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Domestication: The Crossroads of Cultural and Natural Diversity

4th Annual Cornell University Graduate Student Plant Breeding Symposium

Friday, March 20th, 2015
8:30 AM - 5:00 PM EST
135 Emerson Hall,
Cornell University, Ithaca NY
Webinar (password: 4ThPlant)


This year's symposium will focus on the ways in which modern crop diversity, the raw material for selection by breeders, is shaped by the intersection of the specific histories of culturally-mediated selection (e.g. culturally valued traits and agronomic practices) and the biology and population dynamics of the crop plants and their wild progenitors.


   8:30 AM: Breakfast
   9:00 AM: Welcome address
   9:15 AM: Adam Boyko, Assistant Professor in Biomedical Sciences        at the Cornell University College of Veterinary Medicine
             Contrasting patterns of genetic diversity between village dogs
             and purebred dogs
10:15 AM: Coffee break
   10:30 AM: Bob Meeley, Senior Research Scientist in Trait Discovery    and Technologies at DuPont Pioneer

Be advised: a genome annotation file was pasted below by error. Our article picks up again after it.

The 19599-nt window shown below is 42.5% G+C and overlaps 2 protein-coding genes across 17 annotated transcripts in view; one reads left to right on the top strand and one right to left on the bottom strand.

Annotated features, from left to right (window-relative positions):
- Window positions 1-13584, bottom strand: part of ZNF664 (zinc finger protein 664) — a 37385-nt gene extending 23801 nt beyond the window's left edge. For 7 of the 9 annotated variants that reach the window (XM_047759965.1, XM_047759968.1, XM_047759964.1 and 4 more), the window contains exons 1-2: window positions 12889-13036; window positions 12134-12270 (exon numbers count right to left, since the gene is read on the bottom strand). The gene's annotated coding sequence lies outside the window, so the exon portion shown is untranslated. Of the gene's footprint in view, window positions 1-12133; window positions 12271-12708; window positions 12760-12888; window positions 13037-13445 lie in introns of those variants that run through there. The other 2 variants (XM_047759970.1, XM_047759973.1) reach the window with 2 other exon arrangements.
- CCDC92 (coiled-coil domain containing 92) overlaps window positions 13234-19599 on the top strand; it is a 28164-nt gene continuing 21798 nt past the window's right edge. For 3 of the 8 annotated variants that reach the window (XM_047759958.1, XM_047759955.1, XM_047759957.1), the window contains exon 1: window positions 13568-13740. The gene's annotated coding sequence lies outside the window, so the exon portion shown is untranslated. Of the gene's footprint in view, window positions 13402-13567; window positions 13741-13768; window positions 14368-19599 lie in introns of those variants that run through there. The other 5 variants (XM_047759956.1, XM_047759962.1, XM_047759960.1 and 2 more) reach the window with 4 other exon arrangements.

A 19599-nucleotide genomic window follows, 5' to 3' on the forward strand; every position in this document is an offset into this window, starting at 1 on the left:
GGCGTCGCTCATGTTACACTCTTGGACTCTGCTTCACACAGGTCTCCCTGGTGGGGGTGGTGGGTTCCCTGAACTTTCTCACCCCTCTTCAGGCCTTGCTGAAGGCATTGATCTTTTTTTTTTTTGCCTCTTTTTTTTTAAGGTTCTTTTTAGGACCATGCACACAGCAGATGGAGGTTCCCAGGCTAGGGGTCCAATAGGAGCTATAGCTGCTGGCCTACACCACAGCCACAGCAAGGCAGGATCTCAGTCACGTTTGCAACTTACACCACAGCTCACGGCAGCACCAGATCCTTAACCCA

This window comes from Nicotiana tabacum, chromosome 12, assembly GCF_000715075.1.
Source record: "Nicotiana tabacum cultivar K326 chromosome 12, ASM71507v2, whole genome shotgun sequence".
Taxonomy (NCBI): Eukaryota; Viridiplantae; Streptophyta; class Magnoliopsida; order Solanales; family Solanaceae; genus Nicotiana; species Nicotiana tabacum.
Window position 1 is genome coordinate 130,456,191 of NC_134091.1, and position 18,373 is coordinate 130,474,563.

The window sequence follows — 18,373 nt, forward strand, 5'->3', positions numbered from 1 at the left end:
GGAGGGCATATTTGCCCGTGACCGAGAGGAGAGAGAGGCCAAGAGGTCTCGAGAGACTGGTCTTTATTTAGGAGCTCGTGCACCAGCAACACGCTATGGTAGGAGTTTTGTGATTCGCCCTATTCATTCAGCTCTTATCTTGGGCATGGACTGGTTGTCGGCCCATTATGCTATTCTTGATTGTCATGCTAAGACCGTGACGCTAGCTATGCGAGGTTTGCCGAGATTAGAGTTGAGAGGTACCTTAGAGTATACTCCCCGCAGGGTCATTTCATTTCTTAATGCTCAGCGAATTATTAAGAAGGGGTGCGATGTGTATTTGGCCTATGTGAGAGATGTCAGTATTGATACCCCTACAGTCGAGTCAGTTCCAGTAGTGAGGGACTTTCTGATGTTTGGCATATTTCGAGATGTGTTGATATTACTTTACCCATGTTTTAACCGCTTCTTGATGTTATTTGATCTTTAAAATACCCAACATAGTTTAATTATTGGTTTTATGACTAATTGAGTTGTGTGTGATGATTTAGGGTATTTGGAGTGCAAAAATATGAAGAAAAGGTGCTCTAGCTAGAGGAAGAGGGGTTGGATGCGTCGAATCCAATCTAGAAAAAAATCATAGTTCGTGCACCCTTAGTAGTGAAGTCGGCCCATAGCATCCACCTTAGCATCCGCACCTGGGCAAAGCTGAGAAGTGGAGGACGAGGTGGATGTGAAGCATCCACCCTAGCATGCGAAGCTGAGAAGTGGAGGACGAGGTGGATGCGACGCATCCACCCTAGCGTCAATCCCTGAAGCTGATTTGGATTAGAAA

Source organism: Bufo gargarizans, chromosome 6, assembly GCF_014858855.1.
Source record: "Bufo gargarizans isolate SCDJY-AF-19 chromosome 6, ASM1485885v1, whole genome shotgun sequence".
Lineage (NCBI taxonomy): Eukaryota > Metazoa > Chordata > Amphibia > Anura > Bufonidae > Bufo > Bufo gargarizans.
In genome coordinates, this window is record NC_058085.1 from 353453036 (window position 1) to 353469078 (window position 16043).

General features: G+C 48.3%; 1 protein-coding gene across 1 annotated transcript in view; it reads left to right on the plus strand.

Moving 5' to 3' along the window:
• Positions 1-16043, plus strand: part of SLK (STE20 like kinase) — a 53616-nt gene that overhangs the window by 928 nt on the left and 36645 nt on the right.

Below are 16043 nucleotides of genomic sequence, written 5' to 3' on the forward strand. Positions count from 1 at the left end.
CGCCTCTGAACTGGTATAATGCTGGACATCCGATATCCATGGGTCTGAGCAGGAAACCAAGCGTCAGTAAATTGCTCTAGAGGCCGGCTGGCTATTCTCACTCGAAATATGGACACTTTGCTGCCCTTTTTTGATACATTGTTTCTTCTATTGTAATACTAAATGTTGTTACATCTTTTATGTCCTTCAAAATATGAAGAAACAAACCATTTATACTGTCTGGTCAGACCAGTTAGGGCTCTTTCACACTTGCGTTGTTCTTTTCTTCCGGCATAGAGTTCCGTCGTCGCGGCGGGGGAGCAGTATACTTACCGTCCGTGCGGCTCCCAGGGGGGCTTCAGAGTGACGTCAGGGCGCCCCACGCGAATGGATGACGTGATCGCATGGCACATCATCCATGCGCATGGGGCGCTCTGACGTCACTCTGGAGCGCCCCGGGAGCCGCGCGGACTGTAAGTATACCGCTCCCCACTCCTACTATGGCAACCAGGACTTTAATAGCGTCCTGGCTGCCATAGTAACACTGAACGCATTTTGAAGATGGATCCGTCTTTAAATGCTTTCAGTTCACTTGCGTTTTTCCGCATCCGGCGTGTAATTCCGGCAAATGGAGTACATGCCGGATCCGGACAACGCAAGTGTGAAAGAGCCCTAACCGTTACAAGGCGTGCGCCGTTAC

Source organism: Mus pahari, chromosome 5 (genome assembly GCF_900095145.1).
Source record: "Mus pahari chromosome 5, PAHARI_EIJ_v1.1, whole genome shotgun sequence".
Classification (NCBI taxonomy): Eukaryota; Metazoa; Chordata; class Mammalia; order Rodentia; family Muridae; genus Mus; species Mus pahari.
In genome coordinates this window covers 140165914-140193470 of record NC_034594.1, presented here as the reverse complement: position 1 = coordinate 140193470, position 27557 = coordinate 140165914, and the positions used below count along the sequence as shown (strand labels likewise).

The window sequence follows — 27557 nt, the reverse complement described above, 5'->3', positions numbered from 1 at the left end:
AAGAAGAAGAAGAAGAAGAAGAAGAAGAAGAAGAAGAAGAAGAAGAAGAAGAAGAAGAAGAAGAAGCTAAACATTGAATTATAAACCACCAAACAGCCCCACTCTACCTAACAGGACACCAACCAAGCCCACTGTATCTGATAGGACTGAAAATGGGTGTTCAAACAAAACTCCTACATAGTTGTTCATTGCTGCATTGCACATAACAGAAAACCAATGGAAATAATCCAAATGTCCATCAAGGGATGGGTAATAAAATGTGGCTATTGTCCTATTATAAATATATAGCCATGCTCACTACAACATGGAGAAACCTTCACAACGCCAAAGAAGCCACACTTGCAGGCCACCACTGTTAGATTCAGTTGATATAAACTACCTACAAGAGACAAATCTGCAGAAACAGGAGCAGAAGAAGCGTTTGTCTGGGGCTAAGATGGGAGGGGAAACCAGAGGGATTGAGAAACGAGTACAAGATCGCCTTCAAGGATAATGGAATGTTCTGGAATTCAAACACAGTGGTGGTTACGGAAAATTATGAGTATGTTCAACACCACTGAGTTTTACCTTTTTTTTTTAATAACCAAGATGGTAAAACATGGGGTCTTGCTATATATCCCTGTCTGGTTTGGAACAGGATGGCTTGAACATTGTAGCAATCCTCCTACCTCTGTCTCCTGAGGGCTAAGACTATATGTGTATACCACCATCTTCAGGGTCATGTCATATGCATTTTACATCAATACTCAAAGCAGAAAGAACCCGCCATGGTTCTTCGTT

Discovery approaches within an industry context: how can
             crop native traits help inform the forward problem?
11:30 AM: Karl Zimmerer, Professor and Head of the Department          of Geography at Pennsylvania State University
             Agrobiodiversity as coupled systems: interactions of cultural
             and natural diversity amid global environmental and
             socioeconomic changes
12:30 PM: Lunch break
    1:30 PM: Nyree Zerega, Director of the Graduate Program in Plant       Biology and Conservation at Northwestern University, Director of           the Nancy Poole Rich Herbarium at the Chicago Botanic Garden
             Tale of two underutilized tree crops: Where did they come 
             from and where are they going?
 2:30 PM: Jeffrey Ross-Ibarra, Associate Professor of Plant Sciences     at the University of California Davis
             Evolutionary genetics of maize adaptation: domestication and 
 3:30 PM: Coffee break
    3:45 PM: Leigh Kuwanwisiwma, Director of the Hopi Cultural               Preservation Office
Hopi corn: The soul of Hopi culture